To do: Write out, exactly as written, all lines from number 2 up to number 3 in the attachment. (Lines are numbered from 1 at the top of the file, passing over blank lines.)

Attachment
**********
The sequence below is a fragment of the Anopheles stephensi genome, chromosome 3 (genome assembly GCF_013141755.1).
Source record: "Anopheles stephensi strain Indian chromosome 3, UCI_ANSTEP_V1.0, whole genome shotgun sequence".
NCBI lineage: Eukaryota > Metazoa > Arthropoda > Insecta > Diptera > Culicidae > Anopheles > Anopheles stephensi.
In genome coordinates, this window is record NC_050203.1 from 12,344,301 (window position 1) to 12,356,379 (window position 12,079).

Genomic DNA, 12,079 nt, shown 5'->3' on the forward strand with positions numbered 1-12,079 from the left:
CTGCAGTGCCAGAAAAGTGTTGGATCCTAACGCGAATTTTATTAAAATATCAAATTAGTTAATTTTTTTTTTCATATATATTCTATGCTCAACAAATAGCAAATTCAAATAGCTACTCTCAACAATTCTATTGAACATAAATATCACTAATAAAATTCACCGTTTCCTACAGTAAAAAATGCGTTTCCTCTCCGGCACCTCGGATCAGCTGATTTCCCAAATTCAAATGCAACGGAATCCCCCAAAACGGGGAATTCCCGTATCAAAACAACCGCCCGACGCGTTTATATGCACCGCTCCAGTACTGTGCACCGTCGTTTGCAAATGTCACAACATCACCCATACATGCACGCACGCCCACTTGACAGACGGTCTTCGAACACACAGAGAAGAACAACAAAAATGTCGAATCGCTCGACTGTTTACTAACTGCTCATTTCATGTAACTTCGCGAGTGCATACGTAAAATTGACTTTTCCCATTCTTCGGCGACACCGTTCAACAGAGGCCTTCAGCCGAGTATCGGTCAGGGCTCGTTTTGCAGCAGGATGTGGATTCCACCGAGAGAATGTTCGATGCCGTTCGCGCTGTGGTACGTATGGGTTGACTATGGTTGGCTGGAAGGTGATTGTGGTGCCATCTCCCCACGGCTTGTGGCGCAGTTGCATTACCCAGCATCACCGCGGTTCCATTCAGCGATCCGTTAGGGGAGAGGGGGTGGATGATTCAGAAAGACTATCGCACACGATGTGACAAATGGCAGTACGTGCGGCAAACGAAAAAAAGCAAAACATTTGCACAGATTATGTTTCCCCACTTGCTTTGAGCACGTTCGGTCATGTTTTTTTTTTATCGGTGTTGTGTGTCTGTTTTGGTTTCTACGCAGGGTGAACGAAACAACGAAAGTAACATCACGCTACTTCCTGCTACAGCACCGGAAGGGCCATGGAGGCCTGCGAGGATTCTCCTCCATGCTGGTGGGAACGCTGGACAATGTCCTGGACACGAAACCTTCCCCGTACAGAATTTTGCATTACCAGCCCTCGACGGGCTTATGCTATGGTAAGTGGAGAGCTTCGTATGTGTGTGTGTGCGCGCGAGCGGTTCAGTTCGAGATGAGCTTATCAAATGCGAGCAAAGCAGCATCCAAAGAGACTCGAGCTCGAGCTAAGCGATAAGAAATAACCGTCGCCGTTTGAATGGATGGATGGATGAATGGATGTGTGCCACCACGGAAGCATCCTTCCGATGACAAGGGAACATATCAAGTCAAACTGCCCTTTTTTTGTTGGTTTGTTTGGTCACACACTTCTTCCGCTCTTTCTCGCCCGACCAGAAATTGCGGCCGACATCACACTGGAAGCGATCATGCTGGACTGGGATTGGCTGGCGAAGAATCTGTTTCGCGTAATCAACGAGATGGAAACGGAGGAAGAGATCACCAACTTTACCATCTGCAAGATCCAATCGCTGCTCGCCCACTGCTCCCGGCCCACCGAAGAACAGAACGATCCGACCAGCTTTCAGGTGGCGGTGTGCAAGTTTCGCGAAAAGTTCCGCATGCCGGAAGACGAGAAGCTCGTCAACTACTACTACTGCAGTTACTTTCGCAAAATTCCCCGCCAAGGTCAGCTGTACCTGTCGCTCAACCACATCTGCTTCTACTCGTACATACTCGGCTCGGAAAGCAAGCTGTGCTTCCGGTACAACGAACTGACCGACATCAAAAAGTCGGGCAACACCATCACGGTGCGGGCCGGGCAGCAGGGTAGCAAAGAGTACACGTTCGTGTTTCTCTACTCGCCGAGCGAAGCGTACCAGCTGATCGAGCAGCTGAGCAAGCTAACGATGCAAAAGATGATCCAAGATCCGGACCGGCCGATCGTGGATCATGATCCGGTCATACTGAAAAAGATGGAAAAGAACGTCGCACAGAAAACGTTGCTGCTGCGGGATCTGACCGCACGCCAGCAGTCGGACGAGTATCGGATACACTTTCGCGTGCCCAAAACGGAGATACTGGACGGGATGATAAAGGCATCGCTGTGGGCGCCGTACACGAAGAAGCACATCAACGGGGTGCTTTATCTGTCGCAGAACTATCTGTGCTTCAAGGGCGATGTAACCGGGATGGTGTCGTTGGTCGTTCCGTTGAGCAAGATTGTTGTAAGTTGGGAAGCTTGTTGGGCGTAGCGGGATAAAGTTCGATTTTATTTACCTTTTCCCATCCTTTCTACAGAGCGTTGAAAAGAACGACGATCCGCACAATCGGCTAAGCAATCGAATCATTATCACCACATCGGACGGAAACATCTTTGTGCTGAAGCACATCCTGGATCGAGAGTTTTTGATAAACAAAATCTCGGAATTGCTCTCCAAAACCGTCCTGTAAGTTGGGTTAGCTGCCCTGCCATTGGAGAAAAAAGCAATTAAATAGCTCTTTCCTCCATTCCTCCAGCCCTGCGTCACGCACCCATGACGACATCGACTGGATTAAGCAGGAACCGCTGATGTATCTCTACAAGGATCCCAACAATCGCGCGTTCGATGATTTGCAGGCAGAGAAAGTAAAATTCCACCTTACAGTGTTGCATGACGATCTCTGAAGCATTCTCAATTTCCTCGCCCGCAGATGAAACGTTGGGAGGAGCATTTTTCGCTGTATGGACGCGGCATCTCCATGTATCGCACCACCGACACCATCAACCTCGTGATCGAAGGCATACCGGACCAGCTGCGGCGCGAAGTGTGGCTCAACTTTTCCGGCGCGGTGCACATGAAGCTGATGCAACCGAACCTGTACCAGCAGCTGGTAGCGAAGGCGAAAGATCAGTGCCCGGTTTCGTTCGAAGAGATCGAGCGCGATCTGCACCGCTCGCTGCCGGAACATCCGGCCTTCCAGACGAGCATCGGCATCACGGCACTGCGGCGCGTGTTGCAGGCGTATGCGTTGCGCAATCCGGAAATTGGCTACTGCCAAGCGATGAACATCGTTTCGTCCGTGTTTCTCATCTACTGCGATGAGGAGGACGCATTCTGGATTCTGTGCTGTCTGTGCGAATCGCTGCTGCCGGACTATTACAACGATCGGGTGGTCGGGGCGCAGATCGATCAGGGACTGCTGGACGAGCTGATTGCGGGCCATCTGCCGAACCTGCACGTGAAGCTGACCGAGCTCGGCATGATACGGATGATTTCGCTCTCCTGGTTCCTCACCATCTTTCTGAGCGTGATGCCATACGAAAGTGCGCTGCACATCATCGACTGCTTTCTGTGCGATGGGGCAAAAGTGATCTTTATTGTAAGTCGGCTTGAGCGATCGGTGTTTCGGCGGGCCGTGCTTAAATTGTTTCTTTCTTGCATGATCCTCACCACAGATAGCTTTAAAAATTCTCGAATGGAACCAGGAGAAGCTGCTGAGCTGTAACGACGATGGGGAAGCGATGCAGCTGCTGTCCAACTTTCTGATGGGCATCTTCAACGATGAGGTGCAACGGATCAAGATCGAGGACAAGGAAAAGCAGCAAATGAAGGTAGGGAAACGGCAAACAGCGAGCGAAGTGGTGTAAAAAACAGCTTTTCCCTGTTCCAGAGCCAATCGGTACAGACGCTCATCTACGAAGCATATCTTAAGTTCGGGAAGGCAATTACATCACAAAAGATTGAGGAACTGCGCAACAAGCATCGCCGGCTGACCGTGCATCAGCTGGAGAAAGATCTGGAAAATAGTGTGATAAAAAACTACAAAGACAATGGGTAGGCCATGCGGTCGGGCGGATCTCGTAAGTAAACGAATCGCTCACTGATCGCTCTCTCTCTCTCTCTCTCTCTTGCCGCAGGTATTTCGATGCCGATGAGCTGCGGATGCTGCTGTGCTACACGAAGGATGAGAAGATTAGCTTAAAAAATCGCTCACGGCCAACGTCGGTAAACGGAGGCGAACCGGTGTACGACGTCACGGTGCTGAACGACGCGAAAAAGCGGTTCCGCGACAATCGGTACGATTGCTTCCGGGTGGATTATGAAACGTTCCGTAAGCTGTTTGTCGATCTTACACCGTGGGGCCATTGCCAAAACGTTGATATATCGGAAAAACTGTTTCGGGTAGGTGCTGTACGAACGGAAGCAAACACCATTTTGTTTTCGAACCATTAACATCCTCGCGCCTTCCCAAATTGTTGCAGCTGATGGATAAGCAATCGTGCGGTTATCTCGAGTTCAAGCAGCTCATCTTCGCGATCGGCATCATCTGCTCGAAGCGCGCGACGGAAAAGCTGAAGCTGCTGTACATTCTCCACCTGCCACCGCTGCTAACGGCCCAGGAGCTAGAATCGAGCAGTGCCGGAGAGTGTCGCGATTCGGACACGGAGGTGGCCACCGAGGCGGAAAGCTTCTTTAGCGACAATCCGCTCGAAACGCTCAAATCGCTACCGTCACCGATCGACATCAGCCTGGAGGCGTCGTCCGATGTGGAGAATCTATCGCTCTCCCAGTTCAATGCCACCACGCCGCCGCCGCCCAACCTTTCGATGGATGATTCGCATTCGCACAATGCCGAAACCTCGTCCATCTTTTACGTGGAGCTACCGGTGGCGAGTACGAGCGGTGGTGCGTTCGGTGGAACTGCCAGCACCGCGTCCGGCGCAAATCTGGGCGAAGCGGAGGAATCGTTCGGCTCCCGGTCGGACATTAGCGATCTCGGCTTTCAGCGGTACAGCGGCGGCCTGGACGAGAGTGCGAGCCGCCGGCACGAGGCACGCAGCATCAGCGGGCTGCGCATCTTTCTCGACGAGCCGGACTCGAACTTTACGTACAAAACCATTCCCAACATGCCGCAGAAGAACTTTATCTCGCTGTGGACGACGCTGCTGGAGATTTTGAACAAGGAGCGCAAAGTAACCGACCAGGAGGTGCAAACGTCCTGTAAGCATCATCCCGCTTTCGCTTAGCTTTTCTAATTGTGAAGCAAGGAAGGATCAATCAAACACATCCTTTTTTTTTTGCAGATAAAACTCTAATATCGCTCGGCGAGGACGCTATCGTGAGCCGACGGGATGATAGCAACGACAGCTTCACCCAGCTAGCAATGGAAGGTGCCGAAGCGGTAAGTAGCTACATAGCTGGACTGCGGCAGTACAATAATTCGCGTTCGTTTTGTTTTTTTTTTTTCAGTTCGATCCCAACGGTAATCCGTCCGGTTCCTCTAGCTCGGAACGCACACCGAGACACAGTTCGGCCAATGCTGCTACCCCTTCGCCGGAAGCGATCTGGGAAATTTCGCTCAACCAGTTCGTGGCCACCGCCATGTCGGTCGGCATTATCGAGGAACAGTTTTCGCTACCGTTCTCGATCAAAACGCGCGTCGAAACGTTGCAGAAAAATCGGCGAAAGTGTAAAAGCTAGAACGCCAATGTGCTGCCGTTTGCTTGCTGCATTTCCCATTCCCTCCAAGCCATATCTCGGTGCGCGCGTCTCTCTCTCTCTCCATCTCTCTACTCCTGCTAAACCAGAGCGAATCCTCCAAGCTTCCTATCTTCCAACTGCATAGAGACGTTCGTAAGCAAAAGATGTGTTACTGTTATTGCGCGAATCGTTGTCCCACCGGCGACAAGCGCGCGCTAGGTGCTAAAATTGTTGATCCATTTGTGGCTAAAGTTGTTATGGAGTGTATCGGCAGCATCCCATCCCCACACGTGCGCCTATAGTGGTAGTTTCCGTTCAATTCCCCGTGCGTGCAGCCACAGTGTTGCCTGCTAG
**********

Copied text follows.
Source record: "Anopheles stephensi strain Indian chromosome 3, UCI_ANSTEP_V1.0, whole genome shotgun sequence".
NCBI lineage: Eukaryota > Metazoa > Arthropoda > Insecta > Diptera > Culicidae > Anopheles > Anopheles stephensi.